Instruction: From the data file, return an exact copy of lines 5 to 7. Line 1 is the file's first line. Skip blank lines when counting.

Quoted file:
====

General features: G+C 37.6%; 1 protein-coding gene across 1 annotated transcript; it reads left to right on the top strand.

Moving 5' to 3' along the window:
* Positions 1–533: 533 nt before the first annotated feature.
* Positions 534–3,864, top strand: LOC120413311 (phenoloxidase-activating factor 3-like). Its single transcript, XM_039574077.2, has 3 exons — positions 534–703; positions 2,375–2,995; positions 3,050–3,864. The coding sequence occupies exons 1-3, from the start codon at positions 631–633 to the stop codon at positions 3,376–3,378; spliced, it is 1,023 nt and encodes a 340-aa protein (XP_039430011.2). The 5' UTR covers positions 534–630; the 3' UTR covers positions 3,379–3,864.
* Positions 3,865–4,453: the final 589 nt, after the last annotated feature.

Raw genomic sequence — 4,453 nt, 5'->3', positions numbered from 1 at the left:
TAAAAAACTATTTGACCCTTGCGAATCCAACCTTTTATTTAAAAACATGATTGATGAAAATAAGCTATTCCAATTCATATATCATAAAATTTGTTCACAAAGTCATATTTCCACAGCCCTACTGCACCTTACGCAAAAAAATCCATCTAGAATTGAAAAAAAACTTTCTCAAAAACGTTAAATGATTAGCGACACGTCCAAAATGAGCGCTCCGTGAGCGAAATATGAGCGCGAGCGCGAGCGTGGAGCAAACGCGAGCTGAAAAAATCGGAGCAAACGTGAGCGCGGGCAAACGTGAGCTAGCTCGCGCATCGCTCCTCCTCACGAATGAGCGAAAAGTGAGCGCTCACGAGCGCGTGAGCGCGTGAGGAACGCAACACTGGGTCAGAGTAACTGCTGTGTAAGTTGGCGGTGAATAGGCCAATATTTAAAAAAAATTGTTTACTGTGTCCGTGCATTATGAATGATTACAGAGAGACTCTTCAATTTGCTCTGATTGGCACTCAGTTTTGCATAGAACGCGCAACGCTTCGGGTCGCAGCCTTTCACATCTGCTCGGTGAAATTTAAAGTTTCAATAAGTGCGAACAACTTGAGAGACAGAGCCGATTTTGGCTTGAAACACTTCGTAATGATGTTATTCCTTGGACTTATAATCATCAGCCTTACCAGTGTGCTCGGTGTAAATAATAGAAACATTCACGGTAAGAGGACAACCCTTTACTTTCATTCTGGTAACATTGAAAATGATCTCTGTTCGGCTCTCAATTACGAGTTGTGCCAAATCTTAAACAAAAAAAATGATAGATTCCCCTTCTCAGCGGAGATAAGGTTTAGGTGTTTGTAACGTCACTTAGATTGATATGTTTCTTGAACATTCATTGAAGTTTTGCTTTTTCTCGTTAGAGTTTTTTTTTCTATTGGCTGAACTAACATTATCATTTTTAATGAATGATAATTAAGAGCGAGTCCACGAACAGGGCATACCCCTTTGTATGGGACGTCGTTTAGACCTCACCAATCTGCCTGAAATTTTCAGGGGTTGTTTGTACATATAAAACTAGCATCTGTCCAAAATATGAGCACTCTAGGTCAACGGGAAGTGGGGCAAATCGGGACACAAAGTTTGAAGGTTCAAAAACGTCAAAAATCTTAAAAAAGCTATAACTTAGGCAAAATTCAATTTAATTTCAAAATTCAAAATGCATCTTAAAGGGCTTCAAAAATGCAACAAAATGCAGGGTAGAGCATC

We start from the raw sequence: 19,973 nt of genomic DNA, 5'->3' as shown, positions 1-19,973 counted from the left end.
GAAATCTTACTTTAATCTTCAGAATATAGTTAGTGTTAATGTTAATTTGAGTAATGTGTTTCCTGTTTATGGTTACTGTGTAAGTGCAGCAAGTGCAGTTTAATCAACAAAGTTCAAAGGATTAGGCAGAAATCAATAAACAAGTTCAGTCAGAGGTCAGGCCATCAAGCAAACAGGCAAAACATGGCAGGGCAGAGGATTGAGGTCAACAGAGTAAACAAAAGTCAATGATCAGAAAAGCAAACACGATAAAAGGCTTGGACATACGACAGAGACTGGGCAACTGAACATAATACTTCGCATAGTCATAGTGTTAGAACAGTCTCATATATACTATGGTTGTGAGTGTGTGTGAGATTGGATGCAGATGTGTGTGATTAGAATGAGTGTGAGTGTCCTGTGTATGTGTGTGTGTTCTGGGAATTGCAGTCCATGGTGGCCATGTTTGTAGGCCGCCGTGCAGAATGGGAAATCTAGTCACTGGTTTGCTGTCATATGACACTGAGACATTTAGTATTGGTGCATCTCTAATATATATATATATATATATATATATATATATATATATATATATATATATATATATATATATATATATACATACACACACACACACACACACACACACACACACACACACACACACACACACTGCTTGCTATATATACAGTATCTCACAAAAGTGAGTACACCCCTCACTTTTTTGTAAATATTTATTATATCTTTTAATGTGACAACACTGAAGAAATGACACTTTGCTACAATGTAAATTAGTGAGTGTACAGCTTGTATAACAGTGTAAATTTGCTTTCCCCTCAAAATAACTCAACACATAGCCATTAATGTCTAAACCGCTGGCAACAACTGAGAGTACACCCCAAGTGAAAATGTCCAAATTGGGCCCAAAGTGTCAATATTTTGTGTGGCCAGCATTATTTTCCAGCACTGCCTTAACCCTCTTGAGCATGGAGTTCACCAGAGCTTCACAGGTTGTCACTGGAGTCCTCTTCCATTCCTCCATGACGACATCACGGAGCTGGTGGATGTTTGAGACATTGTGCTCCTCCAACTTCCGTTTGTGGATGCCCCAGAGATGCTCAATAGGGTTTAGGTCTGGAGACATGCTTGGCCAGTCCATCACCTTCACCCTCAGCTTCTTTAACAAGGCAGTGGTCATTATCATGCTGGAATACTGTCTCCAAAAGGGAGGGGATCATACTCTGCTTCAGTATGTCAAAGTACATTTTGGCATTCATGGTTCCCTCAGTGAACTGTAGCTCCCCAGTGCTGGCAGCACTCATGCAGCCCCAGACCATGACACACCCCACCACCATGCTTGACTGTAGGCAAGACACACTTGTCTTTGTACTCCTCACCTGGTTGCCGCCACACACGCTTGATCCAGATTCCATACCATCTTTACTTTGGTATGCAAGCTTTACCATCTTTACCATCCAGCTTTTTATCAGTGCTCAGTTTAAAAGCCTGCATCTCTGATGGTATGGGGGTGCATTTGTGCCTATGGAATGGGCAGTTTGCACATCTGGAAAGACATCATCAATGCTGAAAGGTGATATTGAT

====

* Positions 3,865–4,453: the final 589 nt, after the last annotated feature.

Raw genomic sequence — 4,453 nt, 5'->3', positions numbered from 1 at the left:
TAAAAAACTATTTGACCCTTGCGAATCCAACCTTTTATTTAAAAACATGATTGATGAAAATAAGCTATTCCAATTCATATATCATAAAATTTGTTCACAAAGTCATATTTCCACAGCCCTACTGCACCTTACGCAAAAAAATCCATCTAGAATTGAAAAAAAACTTTCTCAAAAACGTTAAATGATTAGCGACACGTCCAAAATGAGCGCTCCGTGAGCGAAATATGAGCGCGAGCGCGAGCGTGGAGCAAACGCGAGCTGAAAAAATCGGAGCAAACGTGAGCGCGGGCAAACGTGAGCTAGCTCGCGCATCGCTCCTCCTCACGAATGAGCGAAAAGTGAGCGCTCACGAGCGCGTGAGCGCGTGAGGAACGCAACACTGGGTCAGAGTAACTGCTGTGTAAGTTGGCGGTGAATAGGCCAATATTTAAAAAAAATTGTTTACTGTGTCCGTGCATTATGAATGATTACAGAGAGACTCTTCAATTTGCTCTGATTGGCACTCAGTTTTGCATAGAACGCGCAACGCTTCGGGTCGCAGCCTTTCACATCTGCTCGGTGAAATTTAAAGTTTCAATAAGTGCGAACAACTTGAGAGACAGAGCCGATTTTGGCTTGAAACACTTCGTAATGATGTTATTCCTTGGACTTATAATCATCAGCCTTACCAGTGTGCTCGGTGTAAATAATAGAAACATTCACGGTAAGAGGACAACCCTTTACTTTCATTCTGGTAACATTGAAAATGATCTCTGTTCGGCTCTCAATTACGAGTTGTGCCAAATCTTAAACAAAAAAAATGATAGATTCCCCTTCTCAGCGGAGATAAGGTTTAGGTGTTTGTAACGTCACTTAGATTGATATGTTTCTTGAACATTCATTGAAGTTTTGCTTTTTCTCGTTAGAGTTTTTTTTTCTATTGGCTGAACTAACATTATCATTTTTAATGAATGATAATTAAGAGCGAGTCCACGAACAGGGCATACCCCTTTGTATGGGACGTCGTTTAGACCTCACCAATCTGCCTGAAATTTTCAGGGGTTGTTTGTACATATAAAACTAGCATCTGTCCAAAATATGAGCACTCTAGGTCAACGGGAAGTGGGGCAAATCGGGACACAAAGTTTGAAGGTTCAAAAACGTCAAAAATCTTAAAAAAGCTATAACTTAGGCAAAATTCAATTTAATTTCAAAATTCAAAATGCATCTTAAAGGGCTTCAAAAATGCAACAAAATGCAGGGTAGAGCATC